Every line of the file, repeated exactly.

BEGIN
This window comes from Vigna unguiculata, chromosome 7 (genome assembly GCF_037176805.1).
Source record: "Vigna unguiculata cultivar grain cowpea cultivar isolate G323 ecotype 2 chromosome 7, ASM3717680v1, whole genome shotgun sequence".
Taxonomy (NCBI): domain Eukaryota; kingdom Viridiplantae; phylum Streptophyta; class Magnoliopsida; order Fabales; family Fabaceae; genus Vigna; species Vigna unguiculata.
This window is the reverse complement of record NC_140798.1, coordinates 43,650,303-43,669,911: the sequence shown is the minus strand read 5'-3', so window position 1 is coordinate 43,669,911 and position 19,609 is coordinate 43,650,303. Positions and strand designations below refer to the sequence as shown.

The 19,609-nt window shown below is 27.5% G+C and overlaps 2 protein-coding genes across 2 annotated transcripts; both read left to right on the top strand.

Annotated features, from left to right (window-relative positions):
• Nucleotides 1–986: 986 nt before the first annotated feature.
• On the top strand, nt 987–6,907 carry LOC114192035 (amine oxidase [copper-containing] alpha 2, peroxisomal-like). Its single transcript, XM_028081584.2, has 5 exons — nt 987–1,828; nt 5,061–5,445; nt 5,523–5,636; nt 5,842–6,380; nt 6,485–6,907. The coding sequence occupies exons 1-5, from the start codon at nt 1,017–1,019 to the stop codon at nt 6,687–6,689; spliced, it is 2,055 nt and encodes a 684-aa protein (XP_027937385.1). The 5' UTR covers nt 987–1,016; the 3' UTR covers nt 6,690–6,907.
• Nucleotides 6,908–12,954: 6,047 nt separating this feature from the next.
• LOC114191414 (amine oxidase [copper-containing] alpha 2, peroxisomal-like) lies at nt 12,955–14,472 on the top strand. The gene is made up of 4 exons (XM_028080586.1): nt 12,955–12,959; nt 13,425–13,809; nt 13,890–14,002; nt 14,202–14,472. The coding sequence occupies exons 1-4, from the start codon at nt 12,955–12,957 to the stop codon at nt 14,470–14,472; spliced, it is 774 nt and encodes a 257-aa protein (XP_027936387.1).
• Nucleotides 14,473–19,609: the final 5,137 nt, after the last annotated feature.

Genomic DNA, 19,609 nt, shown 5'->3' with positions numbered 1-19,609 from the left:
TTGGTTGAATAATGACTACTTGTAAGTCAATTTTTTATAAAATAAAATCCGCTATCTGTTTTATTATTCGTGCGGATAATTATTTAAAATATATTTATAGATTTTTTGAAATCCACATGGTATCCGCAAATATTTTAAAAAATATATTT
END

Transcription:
This window comes from Vigna unguiculata, chromosome 7 (genome assembly GCF_037176805.1).
Source record: "Vigna unguiculata cultivar grain cowpea cultivar isolate G323 ecotype 2 chromosome 7, ASM3717680v1, whole genome shotgun sequence".
Taxonomy (NCBI): domain Eukaryota; kingdom Viridiplantae; phylum Streptophyta; class Magnoliopsida; order Fabales; family Fabaceae; genus Vigna; species Vigna unguiculata.
This window is the reverse complement of record NC_140798.1, coordinates 43,650,303-43,669,911: the sequence shown is the minus strand read 5'-3', so window position 1 is coordinate 43,669,911 and position 19,609 is coordinate 43,650,303. Positions and strand designations below refer to the sequence as shown.

The 19,609-nt window shown below is 27.5% G+C and overlaps 2 protein-coding genes across 2 annotated transcripts; both read left to right on the top strand.

Annotated features, from left to right (window-relative positions):
• Nucleotides 1–986: 986 nt before the first annotated feature.
• On the top strand, nt 987–6,907 carry LOC114192035 (amine oxidase [copper-containing] alpha 2, peroxisomal-like). Its single transcript, XM_028081584.2, has 5 exons — nt 987–1,828; nt 5,061–5,445; nt 5,523–5,636; nt 5,842–6,380; nt 6,485–6,907. The coding sequence occupies exons 1-5, from the start codon at nt 1,017–1,019 to the stop codon at nt 6,687–6,689; spliced, it is 2,055 nt and encodes a 684-aa protein (XP_027937385.1). The 5' UTR covers nt 987–1,016; the 3' UTR covers nt 6,690–6,907.
• Nucleotides 6,908–12,954: 6,047 nt separating this feature from the next.
• LOC114191414 (amine oxidase [copper-containing] alpha 2, peroxisomal-like) lies at nt 12,955–14,472 on the top strand. The gene is made up of 4 exons (XM_028080586.1): nt 12,955–12,959; nt 13,425–13,809; nt 13,890–14,002; nt 14,202–14,472. The coding sequence occupies exons 1-4, from the start codon at nt 12,955–12,957 to the stop codon at nt 14,470–14,472; spliced, it is 774 nt and encodes a 257-aa protein (XP_027936387.1).
• Nucleotides 14,473–19,609: the final 5,137 nt, after the last annotated feature.

Genomic DNA, 19,609 nt, shown 5'->3' with positions numbered 1-19,609 from the left:
TTGGTTGAATAATGACTACTTGTAAGTCAATTTTTTATAAAATAAAATCCGCTATCTGTTTTATTATTCGTGCGGATAATTATTTAAAATATATTTATAGATTTTTTGAAATCCACATGGTATCCGCAAATATTTTAAAAAATATATTT